How Public Safety Communications and Distributed Antenna Systems Have Evolved Since 9/11
On 9/11, many first responders couldn't communicate on the publicly available networks because the networks were too congested or the infrastructure that housed them had been damaged.
After 9/11, public safety agencies joined forces to lobby Congress to make sure first responders will be able to communicate during emergencies. The result was $7 billion in funding to create the National Public Safety Broadband Network (NPSBN), build out and deploy the infrastructure nationwide, and reserve 20 MHz of radio spectrum specifically for first responders.
A Public Safety Communications Network is About More Than Having Cell Coverage
Public safety systems and cellular services aren't the same. Public safety systems must meet strict compliance requirements like the International Fire Code and the National Electrical Manufacturers Association.
Plus, coverage for a public safety communications network needs to be more than just available. When designing a property, a developer might consider inhabitant convenience. Developers might make sure that cell connectivity is available in most of the common spaces, such as the lobby, hallways, and parking lots. But for the system to be a public safety system, the coverage needs to be everywhere that someone might be during an emergency: even less frequently used spaces such as closets, vaults and storerooms, elevators and stairwells, rooftops, and at all points of ingress and egress.
And a dedicated network for first responders to access during emergencies involves more than making sure there's enough radio and cell coverage inside a building. Too often, commercial systems providers try to pass off thrown-together components that don't truly make up a public safety communications network. While the components might do the job, they're not properly configured to ensure there are correct amounts of coverage or backup if there's an emergency.
What Makes Up a Public Safety Communications Network
Distributed Antenna System
A true public safety communications network starts with a distributed antenna system (DAS), a network of antennas that amplify signal strength throughout a building. A single network signal often can't cover a large building and extend through the far reaches of the building. A DAS can work on both radio networks and 4G/LTE networks and connect to various vital components, including Bi-Directional Amplifiers (BDA) and HEU Control Units.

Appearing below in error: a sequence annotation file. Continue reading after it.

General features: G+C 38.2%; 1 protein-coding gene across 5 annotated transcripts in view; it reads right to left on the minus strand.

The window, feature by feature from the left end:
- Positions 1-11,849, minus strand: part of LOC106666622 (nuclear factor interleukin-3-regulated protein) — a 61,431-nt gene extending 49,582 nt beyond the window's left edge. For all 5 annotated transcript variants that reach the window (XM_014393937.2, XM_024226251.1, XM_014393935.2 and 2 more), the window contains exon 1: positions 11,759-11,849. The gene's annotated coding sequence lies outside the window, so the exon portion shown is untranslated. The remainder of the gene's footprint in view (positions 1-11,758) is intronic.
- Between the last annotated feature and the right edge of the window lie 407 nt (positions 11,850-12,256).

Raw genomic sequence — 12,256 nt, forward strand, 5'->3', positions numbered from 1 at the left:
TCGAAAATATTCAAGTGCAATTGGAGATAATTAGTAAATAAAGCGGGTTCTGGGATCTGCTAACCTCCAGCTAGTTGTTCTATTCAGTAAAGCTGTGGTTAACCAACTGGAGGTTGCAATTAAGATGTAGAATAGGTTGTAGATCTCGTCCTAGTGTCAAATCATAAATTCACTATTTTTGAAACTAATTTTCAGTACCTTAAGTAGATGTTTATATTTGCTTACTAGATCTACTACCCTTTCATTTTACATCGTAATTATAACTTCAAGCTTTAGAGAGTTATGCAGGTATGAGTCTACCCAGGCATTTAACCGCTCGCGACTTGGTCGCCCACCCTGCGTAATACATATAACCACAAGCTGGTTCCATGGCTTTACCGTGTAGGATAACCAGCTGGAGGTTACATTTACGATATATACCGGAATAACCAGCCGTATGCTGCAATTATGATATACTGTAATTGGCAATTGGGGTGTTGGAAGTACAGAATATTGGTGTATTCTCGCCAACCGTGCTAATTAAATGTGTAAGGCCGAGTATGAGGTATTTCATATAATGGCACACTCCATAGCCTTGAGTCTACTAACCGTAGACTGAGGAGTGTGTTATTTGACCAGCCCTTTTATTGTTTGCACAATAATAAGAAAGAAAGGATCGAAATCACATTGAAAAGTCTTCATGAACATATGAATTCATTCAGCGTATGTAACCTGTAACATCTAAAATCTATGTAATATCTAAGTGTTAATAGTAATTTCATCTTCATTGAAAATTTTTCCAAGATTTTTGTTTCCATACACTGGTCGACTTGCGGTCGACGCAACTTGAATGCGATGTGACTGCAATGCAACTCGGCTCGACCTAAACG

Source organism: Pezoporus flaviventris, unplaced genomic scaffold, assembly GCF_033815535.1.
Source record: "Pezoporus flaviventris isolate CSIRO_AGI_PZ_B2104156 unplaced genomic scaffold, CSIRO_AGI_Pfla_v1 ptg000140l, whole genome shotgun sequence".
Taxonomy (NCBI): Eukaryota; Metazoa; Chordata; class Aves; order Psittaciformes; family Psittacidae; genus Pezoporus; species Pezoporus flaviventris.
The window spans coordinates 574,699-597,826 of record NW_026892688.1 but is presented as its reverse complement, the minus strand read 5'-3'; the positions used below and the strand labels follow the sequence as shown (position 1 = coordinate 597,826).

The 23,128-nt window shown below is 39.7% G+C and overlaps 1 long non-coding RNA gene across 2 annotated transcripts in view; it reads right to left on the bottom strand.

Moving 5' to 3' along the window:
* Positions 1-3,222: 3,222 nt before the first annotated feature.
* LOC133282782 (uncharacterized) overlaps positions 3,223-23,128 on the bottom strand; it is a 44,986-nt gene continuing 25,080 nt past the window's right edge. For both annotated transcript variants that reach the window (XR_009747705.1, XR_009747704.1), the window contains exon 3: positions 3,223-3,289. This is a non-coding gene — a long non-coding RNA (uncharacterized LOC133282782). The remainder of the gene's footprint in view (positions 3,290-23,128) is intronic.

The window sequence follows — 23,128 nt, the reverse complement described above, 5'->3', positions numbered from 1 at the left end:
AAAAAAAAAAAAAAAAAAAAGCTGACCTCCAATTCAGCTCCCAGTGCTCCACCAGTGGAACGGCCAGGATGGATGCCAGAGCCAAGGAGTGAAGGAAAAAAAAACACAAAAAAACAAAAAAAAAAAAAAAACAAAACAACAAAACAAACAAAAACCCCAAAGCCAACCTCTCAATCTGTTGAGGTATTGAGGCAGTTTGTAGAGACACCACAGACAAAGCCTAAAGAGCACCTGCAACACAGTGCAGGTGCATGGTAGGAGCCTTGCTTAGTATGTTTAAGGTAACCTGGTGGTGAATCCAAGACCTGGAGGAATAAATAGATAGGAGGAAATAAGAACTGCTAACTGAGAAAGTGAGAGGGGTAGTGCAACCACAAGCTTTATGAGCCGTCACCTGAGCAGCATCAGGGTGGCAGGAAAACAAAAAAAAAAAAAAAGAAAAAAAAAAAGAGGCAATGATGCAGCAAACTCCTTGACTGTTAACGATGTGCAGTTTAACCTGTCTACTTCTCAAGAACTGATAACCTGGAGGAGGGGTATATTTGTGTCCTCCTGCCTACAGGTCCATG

Other Necessary Components of a Public Safety Communications Network
While a DAS is a vital component of a public safety communications network, other components must also be present to ensure there's enough backup and coverage for first responders to communicate during an emergency:
- Defining how long components, like conduits and risers, must be able to survive a fire
- Battery backup
- Monitoring systems that will trigger alarms and alerts if a component of the system is defective
What Causes Public Safety Communications Networks to Fail?
So, if public safety communications networks include sophisticated technology like DAS's and monitoring systems that trigger alarms and alerts if a single component is defective, what causes them to fail? There are three main reasons.
Network Tower Location
The location of towers is also probably the reason for any cellular communications failures that most people are familiar with. The further a device is from the tower, the weaker the signal. If an emergency occurs in an area that already has low signal, the arrival of first responders and influx of devices on the network will only diminish the signal more.
Concrete and steel make buildings stronger and sturdier, but they also make their walls thicker and denser. That inhibits the signals' ability to penetrate them.
Plus, buildings built to meet LEED certification requirements use materials that are often coated with substances that make buildings more energy-efficient. This often blocks or weakens signal strength.
The greater the population in an area, the more cell towers there are to provide service to each device. The problem comes when there's a large event or an emergency, and a large number of people and devices converge in a given area. When this happens, first responders are not able to communicate with one another or those who need their help.
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For over 30 years, MCA has provided expertly tailored communications solutions to property developers and builders in need of two-way radios, job-site connectivity, and wireless signal enhancement systems. Our team provides top-tier support for every aspect of your business and mission-critical communications projects from start to finish. Our engineers assess your needs, design custom solutions, and install systems that fit your organization’s exacting requirements.